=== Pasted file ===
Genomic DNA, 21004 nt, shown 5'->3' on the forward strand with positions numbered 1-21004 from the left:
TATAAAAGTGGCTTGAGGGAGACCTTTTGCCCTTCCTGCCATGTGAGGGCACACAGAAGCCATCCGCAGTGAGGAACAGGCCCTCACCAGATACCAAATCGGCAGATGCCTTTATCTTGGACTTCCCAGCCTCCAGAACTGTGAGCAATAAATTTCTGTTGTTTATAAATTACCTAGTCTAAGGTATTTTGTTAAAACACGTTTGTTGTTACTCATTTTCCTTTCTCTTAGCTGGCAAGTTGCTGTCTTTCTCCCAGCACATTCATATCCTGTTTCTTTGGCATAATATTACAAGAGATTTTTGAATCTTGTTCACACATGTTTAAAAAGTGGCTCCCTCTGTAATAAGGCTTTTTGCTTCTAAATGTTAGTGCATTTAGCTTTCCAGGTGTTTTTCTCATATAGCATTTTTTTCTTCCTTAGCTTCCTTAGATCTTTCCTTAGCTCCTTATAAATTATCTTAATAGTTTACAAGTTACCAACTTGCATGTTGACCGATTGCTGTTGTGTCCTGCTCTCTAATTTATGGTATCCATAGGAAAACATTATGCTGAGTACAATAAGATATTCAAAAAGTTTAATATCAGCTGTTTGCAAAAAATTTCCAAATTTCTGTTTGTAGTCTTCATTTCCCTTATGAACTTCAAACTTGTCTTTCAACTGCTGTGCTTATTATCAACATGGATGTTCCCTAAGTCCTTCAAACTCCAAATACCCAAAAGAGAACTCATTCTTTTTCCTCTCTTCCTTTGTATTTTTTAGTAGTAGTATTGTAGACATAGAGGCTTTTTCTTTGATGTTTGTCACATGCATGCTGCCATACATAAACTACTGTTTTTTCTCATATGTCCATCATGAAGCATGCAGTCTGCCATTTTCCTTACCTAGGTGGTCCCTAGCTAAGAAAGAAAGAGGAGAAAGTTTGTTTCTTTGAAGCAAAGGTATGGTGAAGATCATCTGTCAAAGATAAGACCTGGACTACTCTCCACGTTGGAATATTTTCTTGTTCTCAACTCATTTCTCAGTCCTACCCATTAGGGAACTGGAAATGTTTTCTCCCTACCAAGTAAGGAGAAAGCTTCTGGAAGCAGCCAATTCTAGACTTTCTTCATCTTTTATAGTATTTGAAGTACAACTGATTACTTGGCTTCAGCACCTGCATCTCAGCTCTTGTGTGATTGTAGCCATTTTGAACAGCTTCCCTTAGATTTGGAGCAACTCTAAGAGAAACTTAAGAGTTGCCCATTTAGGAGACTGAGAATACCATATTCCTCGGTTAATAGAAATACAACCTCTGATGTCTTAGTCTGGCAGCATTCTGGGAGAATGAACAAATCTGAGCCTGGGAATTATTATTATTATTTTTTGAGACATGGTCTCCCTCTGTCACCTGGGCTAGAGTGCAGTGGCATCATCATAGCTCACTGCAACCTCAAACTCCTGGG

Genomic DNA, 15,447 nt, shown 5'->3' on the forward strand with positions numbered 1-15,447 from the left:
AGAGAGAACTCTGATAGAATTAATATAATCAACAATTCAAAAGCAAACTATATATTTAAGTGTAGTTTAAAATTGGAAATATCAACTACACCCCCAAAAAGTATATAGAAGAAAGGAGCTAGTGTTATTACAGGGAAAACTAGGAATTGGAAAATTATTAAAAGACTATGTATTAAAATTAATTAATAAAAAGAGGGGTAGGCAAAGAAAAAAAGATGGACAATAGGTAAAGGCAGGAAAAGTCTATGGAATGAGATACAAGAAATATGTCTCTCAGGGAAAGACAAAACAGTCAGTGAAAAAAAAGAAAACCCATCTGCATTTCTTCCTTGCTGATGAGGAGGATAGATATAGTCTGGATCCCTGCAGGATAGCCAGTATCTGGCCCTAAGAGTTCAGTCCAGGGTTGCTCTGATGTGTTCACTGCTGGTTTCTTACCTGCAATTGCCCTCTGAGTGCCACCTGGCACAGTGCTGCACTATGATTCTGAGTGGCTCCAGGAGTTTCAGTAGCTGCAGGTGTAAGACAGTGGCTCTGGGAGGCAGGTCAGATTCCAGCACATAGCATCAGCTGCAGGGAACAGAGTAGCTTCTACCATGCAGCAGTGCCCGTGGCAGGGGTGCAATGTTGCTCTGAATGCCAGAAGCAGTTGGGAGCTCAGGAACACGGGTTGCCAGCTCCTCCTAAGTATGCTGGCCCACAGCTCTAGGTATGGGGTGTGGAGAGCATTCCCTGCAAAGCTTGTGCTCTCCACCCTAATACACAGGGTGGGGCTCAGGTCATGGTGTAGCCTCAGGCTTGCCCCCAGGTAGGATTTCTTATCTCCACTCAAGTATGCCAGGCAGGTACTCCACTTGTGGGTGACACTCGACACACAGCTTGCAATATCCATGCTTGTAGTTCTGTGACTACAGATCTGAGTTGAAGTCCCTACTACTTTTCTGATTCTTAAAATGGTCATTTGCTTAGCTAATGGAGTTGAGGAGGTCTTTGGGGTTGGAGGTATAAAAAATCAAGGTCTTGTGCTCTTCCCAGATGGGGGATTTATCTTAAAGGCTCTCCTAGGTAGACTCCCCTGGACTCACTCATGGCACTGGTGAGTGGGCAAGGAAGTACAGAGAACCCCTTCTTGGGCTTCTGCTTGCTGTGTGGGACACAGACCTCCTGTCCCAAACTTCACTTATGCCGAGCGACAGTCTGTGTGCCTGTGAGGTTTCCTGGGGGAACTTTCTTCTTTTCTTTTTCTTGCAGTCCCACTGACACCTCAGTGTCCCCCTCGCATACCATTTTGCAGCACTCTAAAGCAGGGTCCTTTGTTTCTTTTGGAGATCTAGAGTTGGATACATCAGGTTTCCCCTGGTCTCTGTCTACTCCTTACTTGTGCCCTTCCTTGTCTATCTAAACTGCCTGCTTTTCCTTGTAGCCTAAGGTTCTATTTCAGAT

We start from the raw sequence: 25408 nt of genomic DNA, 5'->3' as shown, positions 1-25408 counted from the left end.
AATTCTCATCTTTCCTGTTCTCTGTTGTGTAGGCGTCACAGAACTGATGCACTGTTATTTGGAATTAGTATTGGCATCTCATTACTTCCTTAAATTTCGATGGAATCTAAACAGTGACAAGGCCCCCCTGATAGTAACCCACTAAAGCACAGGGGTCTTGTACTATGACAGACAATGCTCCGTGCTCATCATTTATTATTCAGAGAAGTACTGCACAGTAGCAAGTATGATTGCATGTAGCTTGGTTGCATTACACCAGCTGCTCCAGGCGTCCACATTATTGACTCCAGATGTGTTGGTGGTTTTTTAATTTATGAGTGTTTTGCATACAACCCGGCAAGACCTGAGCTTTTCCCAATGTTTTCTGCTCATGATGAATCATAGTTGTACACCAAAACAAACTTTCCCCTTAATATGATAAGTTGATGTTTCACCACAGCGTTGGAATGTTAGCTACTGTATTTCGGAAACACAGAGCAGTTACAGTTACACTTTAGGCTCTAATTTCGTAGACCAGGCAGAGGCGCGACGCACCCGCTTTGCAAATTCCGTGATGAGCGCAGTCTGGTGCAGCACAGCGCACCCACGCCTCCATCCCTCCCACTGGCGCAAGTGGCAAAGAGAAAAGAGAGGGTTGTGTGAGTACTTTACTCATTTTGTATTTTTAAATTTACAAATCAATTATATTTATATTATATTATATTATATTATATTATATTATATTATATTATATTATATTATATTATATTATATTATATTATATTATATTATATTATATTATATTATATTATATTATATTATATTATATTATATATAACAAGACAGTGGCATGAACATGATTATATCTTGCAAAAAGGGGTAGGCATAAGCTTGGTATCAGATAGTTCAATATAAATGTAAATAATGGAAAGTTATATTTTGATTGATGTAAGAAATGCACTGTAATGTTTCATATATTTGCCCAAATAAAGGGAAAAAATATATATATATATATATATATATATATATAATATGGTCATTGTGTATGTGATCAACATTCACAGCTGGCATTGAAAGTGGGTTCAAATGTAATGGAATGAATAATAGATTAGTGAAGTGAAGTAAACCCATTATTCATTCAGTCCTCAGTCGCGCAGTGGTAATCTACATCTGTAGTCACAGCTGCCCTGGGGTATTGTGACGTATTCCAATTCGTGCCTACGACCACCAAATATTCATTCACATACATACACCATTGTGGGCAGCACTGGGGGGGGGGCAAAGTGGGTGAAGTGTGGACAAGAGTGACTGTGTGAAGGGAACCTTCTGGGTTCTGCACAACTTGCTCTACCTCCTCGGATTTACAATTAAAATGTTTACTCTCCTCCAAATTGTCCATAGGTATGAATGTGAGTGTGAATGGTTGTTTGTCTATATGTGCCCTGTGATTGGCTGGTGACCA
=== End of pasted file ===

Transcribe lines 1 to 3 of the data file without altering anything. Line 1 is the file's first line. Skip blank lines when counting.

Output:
Genomic DNA, 21004 nt, shown 5'->3' on the forward strand with positions numbered 1-21004 from the left:
TATAAAAGTGGCTTGAGGGAGACCTTTTGCCCTTCCTGCCATGTGAGGGCACACAGAAGCCATCCGCAGTGAGGAACAGGCCCTCACCAGATACCAAATCGGCAGATGCCTTTATCTTGGACTTCCCAGCCTCCAGAACTGTGAGCAATAAATTTCTGTTGTTTATAAATTACCTAGTCTAAGGTATTTTGTTAAAACACGTTTGTTGTTACTCATTTTCCTTTCTCTTAGCTGGCAAGTTGCTGTCTTTCTCCCAGCACATTCATATCCTGTTTCTTTGGCATAATATTACAAGAGATTTTTGAATCTTGTTCACACATGTTTAAAAAGTGGCTCCCTCTGTAATAAGGCTTTTTGCTTCTAAATGTTAGTGCATTTAGCTTTCCAGGTGTTTTTCTCATATAGCATTTTTTTCTTCCTTAGCTTCCTTAGATCTTTCCTTAGCTCCTTATAAATTATCTTAATAGTTTACAAGTTACCAACTTGCATGTTGACCGATTGCTGTTGTGTCCTGCTCTCTAATTTATGGTATCCATAGGAAAACATTATGCTGAGTACAATAAGATATTCAAAAAGTTTAATATCAGCTGTTTGCAAAAAATTTCCAAATTTCTGTTTGTAGTCTTCATTTCCCTTATGAACTTCAAACTTGTCTTTCAACTGCTGTGCTTATTATCAACATGGATGTTCCCTAAGTCCTTCAAACTCCAAATACCCAAAAGAGAACTCATTCTTTTTCCTCTCTTCCTTTGTATTTTTTAGTAGTAGTATTGTAGACATAGAGGCTTTTTCTTTGATGTTTGTCACATGCATGCTGCCATACATAAACTACTGTTTTTTCTCATATGTCCATCATGAAGCATGCAGTCTGCCATTTTCCTTACCTAGGTGGTCCCTAGCTAAGAAAGAAAGAGGAGAAAGTTTGTTTCTTTGAAGCAAAGGTATGGTGAAGATCATCTGTCAAAGATAAGACCTGGACTACTCTCCACGTTGGAATATTTTCTTGTTCTCAACTCATTTCTCAGTCCTACCCATTAGGGAACTGGAAATGTTTTCTCCCTACCAAGTAAGGAGAAAGCTTCTGGAAGCAGCCAATTCTAGACTTTCTTCATCTTTTATAGTATTTGAAGTACAACTGATTACTTGGCTTCAGCACCTGCATCTCAGCTCTTGTGTGATTGTAGCCATTTTGAACAGCTTCCCTTAGATTTGGAGCAACTCTAAGAGAAACTTAAGAGTTGCCCATTTAGGAGACTGAGAATACCATATTCCTCGGTTAATAGAAATACAACCTCTGATGTCTTAGTCTGGCAGCATTCTGGGAGAATGAACAAATCTGAGCCTGGGAATTATTATTATTATTTTTTGAGACATGGTCTCCCTCTGTCACCTGGGCTAGAGTGCAGTGGCATCATCATAGCTCACTGCAACCTCAAACTCCTGGG

Genomic DNA, 15,447 nt, shown 5'->3' on the forward strand with positions numbered 1-15,447 from the left: